That now all seemed like several universes away as Mereana started to walk down the tar-sealed footpath.

After the incident, as her mother used to call it, their family had moved away. This was the first time Mereana had been back.

FIRST-TIME WRITER IN English

Judged by Robyn Bargh (Te Arawa, Ngāti Awa), founder of Huia Publishers and Chair of the Māori Literature Trust

Penny Smits

Ngāpuhi, Te Rawara, Urban Māori, Pākehā and Aboriginal

Penny Smits (née Smith) is a consultant, writer and artist of Māori, Pākehā and Aboriginal (Bunganditj – Potaruwutj/Tatiara) descent. Penny has whakapapa to Hokianga but was born and raised in West Auckland. Muriwai will always be her tūrangawaewae. Penny is currently based in Melbourne, Australia. Her debut short story, ‘White Sheep’, is inspired by true events.

EXTRACT

White Sheep – A Colonial Story

Homecomings are meant to be welcoming. Ours wasn’t.
It was wrong. Or maybe we were wrong.
Wrong language. Wrong culture. Wrong colour.
Kin is meant to be kind. Ours wasn’t.
History. Bad blood. Politics.
An elder stood over her casket.
Salt-and-pepper hair and a crisp white collar framed his dark skin.
‘Sad business this … Sad, sorry business.
When did we lose you, child?’ he asked.
Did you ever really have her? I thought.
He shook his head and walked away.

Tracey Andersen

Ngāti Porou


Tracey Andersen, fifty-eight, Ngāti Porou, born in Motueka. On the anniversary of my twentieth year of service to the Ministry of Social Development, I handed in my resignation letter. My sisters and I registered our new business, Waka Whenua Limited, and thrust ourselves wholeheartedly into our Whānau Enterprise business. Every day, we were doing and learning something new. It was and still is very exciting, and we love that our whānau can see us being brave and entrepreneurial – being passionate in our mahi to benefit our whānau, our mokopuna. It has also been time for us to consider those things we had always wanted to do but had put off. For me, it was writing. I have always written and kept journals, and I have a novella that I wrote over twenty years ago, still on faded typewritten paper, in a drawer. With my sisters’ encouragement, I enrolled in the New Zealand Diploma in Writing for Creative Industries at Nelson Marlborough Institute of Technology and graduated with a diploma at the end of 2018. I strive to write every day and keep my journal full of ideas. It is my dream to, one day, be a full-time writer. I enjoy the discipline of it. The rewards are endless, if only to myself … for now.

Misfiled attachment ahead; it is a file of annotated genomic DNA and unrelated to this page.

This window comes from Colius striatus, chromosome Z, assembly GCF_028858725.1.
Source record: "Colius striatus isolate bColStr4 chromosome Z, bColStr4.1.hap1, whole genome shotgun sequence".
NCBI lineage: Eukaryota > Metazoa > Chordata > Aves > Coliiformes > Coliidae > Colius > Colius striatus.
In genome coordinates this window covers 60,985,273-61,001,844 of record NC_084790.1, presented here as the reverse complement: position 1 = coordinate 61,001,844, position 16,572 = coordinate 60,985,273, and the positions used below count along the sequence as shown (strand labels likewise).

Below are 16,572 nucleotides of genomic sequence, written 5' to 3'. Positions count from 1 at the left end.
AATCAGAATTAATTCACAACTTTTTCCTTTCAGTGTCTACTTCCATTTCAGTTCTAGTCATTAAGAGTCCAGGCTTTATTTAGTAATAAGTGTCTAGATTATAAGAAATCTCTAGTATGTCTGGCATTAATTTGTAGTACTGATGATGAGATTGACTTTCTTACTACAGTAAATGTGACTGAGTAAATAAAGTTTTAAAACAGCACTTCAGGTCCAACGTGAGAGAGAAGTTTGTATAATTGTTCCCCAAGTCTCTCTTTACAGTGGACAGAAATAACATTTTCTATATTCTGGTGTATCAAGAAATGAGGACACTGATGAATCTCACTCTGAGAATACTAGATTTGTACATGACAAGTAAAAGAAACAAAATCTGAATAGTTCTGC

EXTRACT

Murray’s Special Day

It’s just the right kind of day to be buried. The early morning rain has washed everything clean and made way for the brilliant summer sunlight to dry everything nicely. The cemetery is looking just lovely. I mustn’t smile, not today, but it is rather hard when everything looks and smells and sounds so wonderful.

Bronwyn Te Koeti

 

Ko Bronwyn Te Koeti tōku ingoa, he uri au nō Te Tai o Poutini. I was born in Bluff and grew up in Invercargill. Dad is of Māori descent and Mum was from Scotland. Our family moved to Palmerston North during my teenage years, then as a young adult, I moved to Wellington where I trained to be a primary school teacher. Currently, I am enjoying being a school principal at Arowhenua Māori School near Timaru, where I live with my husband, Rick, and the youngest of our four daughters, Jilly.

EXTRACT

No te Uku – From the Clay

Growing up as a Gully Road kid, Mereana remembered that clay bank as the constant playground. They played for what seemed like hours, etching out stories and forging universes amongst the forever-yielding clay that always smelt a bit like dog poo mixed with the aroma of the onion grass that grew rampant.

That now all seemed like several universes away as Mereana started to walk down the tar-sealed footpath.

After the incident, as her mother used to call it, their family had moved away. This was the first time Mereana had been back.